Gazing out at the snow-covered pine trees in Washington, our phone rang. My Grandma and Grandpa invited me and my brother Kyle to vacation with them to Mexico. Mexico in December? We didn’t think twice.
A few weeks later I sprinted barefoot on the sandy beach as I chased after the spiraling football that Kyle launched into the sunny blue sky. After I caught the pass I noticed a handful of local Mexicans admiring the two tall American boys playing catch on the shores of the Sea of Cortez. They laughed when we had little luck cleaning our sandy feet in the crashing waves. After giving up, we walked towards the car with our sandals still filled with golden sand.
Today, almost a year after our trip, my most cherished memories of that week are not of the warm Mexican coast. Instead I am grateful for the relationships I improved upon with my family.
Traveling with grandchildren is a popular activity among grandparents. My grandparents, Dean and Nancy Hoch, are respected travel writers. Together they have authored a book and numerous articles on their adventures with their grandchildren.
Like many kids who live far from grandparents, I saw them at important events like birthdays, holidays, and graduations. Unfortunately, these few occasions are not ideal for developing individual relationships. I always felt close to Grandma and Grandpa, but after a week-long vacation to Mexico, they became my friends. I learned that spending a fun week traveling with grandparents changes the way grandchildren see them. To use the lingo of grandchildren, my brother frequently said during our trip that, “We didn’t know Grandma and Grandpa were so cool.” Going on vacation is a unique time to become closer to loved ones. You leave behind the stresses of the real world and have time to relax, talk, and enjoy each other’s company. This special experience creates lasting relationships between grandparents and grandchildren.
For grandparents who are thinking of taking more than one sibling along, I highly recommend it. Due to various curveballs that life had thrown at us, my brother Kyle and I had grown distant from each other. I was 22 and Kyle was 18, so my Dad urged us to go on this trip together when the opportunity arose. He knew it was a great chance for Kyle and me to rekindle our friendship. The time we spent together ended up saving our relationship, and to this day we are best friends. My grandparents made a wise decision to invite the two of us. Although it depends on the age of the kids, my experience with Kyle shows that taking two kids along can be a great experience.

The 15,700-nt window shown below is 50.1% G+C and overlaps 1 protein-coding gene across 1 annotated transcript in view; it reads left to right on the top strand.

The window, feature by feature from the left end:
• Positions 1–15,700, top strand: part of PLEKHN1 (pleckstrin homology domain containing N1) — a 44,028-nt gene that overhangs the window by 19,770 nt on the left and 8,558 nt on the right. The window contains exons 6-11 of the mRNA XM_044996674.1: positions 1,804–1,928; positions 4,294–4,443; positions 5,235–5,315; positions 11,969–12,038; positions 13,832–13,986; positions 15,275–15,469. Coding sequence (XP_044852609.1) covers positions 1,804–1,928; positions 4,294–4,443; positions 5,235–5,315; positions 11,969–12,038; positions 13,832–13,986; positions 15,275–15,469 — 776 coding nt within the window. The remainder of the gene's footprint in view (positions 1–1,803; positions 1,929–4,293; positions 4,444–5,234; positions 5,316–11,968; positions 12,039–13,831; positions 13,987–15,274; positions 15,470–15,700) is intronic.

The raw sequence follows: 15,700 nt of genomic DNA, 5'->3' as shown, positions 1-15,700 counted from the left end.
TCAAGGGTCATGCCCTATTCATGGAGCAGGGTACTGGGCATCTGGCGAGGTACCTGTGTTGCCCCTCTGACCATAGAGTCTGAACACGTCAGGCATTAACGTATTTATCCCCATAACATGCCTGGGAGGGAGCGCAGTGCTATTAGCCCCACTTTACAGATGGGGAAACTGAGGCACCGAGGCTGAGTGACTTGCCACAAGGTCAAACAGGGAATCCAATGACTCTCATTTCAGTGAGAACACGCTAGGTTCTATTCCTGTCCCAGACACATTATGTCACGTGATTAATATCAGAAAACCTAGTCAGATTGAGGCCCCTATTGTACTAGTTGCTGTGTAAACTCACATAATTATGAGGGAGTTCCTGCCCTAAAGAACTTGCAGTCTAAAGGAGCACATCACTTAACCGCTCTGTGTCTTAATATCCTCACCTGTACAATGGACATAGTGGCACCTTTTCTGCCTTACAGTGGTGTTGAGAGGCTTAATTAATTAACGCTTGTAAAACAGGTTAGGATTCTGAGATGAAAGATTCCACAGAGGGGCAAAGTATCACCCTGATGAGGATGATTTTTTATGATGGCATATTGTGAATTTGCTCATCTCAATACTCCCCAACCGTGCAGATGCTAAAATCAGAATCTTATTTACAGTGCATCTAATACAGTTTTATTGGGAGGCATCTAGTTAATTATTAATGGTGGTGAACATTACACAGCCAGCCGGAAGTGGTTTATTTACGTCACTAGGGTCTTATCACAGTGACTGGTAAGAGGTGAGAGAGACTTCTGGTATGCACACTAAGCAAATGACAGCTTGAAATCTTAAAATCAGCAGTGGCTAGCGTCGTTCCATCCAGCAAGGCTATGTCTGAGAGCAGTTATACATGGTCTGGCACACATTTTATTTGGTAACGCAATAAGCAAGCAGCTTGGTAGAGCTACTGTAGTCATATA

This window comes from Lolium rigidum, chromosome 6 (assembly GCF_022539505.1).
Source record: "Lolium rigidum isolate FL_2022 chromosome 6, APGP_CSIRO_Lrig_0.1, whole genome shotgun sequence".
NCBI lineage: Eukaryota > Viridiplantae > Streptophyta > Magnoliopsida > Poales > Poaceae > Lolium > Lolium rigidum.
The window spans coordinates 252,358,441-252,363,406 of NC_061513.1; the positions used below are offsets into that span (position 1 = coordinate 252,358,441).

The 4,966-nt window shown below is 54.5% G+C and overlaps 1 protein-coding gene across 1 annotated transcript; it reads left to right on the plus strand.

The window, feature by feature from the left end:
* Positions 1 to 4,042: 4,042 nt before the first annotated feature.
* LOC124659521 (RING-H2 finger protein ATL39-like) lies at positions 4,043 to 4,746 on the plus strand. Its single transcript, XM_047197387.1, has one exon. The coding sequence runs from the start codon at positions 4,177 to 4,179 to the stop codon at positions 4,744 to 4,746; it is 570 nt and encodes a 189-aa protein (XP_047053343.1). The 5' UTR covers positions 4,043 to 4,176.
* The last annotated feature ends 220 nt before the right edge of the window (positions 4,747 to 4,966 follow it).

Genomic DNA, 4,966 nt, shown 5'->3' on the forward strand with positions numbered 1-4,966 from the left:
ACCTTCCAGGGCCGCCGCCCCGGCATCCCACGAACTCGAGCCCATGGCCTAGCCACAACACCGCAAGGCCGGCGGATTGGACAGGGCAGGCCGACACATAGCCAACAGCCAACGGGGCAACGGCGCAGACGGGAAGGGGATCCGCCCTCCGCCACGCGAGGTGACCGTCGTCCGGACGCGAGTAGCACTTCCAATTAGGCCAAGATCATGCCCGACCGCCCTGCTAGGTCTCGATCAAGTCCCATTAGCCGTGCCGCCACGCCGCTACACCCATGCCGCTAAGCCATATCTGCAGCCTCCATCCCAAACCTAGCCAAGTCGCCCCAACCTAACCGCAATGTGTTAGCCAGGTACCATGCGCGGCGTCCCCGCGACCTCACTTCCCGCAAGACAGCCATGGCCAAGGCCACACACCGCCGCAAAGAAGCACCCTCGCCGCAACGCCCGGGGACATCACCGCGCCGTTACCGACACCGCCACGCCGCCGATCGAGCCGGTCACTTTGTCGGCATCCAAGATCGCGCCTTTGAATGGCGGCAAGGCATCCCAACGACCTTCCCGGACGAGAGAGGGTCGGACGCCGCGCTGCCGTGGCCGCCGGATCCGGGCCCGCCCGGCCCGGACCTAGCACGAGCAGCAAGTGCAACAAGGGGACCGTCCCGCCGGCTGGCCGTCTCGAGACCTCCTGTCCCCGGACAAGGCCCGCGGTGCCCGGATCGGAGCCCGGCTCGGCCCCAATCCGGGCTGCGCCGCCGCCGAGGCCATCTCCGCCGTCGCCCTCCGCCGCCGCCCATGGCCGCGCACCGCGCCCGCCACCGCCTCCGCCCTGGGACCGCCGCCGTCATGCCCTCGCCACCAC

Kyle and I left snowy Seattle and flew to Phoenix where we met our traveling group. The next day Grandma, Grandpa, our great aunt Mary, and the two of us youngsters drove from Phoenix, through the border town of Nogales, and on through to San Carlos, Mexico. For the eight hour trip Kyle and I brought our portable DVD players and iPods, but to our surprise they never left our bags. Instead Grandma and Grandpa subtly encouraged us to talk with them during the car ride. I talked to them about their religious conversions, how they met their spouses, and other stories from their lives. It was a rewarding experience to learn about my family. We laughed for hours at Grandpa’s jokes while looking out the window at the cactus-covered desert. I still remember the advice they gave to me. I could have isolated myself with technology, but I am grateful we had an “old fashioned” trip down to San Carlos.